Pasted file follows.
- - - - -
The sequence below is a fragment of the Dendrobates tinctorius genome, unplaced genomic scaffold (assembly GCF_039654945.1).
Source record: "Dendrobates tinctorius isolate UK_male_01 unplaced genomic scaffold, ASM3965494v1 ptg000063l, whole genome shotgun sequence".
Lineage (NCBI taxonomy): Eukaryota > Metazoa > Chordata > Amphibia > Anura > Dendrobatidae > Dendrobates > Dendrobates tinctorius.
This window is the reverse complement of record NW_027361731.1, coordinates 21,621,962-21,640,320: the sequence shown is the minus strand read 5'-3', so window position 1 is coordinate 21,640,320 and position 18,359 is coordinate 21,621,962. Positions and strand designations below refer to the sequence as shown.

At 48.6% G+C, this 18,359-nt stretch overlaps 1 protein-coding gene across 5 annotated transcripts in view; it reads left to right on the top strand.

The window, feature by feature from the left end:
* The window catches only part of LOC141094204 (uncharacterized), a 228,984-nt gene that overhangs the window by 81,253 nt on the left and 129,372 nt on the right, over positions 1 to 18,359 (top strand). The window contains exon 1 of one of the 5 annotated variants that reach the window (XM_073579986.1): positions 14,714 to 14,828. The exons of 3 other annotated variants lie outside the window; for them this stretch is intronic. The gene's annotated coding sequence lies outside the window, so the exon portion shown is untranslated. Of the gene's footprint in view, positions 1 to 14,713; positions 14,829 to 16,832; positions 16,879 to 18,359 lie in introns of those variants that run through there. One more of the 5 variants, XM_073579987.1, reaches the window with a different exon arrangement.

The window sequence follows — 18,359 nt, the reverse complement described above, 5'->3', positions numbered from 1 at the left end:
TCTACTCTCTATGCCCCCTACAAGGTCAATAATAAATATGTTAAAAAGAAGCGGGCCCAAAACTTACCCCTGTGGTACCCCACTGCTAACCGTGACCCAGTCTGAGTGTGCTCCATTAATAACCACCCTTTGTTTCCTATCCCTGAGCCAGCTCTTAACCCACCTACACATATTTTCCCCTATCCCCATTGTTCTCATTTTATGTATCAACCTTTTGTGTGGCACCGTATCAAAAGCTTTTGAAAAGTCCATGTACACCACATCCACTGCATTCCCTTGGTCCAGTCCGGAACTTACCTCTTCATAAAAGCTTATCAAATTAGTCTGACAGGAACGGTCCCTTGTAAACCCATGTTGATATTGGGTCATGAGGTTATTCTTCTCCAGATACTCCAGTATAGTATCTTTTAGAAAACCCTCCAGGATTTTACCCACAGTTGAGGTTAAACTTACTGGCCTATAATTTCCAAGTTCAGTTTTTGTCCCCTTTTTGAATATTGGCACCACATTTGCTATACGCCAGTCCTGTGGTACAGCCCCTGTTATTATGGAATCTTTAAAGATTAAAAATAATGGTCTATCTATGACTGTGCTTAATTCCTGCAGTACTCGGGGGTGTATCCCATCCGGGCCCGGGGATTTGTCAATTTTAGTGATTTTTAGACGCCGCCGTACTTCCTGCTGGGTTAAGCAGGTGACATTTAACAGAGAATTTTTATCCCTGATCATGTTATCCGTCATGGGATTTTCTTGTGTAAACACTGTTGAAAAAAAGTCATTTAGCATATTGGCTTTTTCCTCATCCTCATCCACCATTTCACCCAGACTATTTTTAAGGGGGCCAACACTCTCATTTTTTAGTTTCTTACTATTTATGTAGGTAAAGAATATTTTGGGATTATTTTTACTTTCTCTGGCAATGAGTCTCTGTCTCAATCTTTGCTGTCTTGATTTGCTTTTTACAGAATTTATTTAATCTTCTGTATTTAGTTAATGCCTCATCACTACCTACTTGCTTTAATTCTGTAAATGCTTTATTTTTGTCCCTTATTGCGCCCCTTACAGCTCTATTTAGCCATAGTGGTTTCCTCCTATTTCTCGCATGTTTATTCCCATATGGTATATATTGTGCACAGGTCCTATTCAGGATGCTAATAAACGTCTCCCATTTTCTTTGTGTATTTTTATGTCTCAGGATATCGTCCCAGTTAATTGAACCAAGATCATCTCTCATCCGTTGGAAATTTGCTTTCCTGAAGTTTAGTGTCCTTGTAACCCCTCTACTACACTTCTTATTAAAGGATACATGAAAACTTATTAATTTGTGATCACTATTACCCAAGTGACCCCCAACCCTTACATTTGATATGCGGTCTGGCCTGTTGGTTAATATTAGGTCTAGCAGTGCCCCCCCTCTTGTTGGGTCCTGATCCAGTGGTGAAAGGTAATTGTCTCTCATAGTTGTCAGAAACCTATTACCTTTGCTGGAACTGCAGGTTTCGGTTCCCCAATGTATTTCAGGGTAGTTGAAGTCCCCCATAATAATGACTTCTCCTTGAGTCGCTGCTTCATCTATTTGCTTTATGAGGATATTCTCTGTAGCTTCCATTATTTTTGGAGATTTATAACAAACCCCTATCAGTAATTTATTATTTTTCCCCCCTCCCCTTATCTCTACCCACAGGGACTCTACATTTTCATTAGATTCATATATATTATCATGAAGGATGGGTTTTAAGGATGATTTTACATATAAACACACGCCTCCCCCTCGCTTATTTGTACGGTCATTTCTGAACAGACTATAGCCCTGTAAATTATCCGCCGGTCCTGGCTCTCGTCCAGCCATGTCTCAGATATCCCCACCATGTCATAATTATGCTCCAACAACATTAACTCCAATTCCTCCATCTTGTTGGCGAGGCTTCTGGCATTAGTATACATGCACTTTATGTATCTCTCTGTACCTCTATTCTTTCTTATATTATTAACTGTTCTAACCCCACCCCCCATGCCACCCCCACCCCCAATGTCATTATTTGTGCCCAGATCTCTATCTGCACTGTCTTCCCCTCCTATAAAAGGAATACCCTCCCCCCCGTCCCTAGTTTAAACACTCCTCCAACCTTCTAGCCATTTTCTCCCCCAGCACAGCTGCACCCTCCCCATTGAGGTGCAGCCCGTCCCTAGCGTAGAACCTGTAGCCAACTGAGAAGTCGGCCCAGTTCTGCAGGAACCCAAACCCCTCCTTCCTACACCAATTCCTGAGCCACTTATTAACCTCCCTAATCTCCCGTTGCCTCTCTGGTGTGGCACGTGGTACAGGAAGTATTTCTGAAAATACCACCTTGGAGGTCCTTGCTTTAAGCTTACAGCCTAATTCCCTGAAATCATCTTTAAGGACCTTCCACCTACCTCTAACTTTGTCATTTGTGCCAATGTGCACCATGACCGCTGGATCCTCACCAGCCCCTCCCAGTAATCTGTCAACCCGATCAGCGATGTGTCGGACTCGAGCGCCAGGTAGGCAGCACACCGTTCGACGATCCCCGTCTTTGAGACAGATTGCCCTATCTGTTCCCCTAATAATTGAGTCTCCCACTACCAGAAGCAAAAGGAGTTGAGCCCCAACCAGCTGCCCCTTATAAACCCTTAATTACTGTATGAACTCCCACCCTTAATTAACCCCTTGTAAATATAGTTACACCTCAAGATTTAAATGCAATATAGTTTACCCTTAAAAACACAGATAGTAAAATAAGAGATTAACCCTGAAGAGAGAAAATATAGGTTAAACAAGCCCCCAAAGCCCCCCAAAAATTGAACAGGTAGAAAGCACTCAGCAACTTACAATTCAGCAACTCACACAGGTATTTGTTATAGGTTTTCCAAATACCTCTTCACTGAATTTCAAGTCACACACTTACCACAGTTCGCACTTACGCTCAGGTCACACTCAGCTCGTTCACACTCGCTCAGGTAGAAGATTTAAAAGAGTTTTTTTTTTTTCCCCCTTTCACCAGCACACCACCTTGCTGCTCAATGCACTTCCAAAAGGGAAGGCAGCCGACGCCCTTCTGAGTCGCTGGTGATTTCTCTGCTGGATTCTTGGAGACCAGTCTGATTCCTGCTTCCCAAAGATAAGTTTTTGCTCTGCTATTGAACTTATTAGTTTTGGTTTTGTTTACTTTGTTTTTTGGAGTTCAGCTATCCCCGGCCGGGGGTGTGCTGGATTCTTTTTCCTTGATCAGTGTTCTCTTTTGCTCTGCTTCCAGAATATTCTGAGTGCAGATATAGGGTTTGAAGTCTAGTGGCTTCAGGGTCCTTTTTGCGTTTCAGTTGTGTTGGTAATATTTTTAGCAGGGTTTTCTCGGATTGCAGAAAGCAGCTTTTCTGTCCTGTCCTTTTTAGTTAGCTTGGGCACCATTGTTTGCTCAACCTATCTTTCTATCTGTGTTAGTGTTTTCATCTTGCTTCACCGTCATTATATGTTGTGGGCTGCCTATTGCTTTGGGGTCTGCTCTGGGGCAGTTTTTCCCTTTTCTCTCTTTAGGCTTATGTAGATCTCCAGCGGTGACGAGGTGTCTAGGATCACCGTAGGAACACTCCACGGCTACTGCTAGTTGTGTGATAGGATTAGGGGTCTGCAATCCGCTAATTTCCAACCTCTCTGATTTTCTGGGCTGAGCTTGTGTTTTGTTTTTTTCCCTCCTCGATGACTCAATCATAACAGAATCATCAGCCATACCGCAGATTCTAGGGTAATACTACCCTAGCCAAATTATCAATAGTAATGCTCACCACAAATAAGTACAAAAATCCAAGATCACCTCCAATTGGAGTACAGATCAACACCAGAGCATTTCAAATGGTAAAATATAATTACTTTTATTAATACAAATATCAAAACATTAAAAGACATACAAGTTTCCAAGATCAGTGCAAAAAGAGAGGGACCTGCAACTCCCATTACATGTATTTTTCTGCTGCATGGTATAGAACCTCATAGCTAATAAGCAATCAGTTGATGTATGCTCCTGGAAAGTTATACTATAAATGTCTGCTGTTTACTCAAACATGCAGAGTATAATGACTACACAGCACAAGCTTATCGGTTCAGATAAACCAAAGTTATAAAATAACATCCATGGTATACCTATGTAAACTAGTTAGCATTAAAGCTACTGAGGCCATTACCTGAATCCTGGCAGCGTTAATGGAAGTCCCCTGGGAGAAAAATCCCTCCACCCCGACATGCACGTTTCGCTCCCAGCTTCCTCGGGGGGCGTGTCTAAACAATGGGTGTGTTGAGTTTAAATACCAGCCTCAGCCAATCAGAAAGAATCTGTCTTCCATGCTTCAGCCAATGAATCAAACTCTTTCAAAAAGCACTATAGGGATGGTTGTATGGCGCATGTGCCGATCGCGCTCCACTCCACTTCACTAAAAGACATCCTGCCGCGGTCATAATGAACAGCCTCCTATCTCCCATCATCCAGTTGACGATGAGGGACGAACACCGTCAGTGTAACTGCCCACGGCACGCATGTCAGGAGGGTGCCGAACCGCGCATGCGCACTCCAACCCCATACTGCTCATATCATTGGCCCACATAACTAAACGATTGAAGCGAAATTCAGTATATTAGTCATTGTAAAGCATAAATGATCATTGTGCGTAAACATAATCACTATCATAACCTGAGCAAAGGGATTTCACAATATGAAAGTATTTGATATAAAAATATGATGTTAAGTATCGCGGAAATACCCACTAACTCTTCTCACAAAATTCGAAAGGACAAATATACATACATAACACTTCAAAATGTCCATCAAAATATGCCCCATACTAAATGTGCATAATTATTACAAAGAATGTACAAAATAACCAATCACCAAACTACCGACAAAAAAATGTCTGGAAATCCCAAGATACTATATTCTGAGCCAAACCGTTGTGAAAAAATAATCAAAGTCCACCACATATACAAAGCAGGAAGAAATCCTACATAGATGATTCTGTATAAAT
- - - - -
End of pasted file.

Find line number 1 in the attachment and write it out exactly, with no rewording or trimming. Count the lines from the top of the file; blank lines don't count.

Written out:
The sequence below is a fragment of the Dendrobates tinctorius genome, unplaced genomic scaffold (assembly GCF_039654945.1).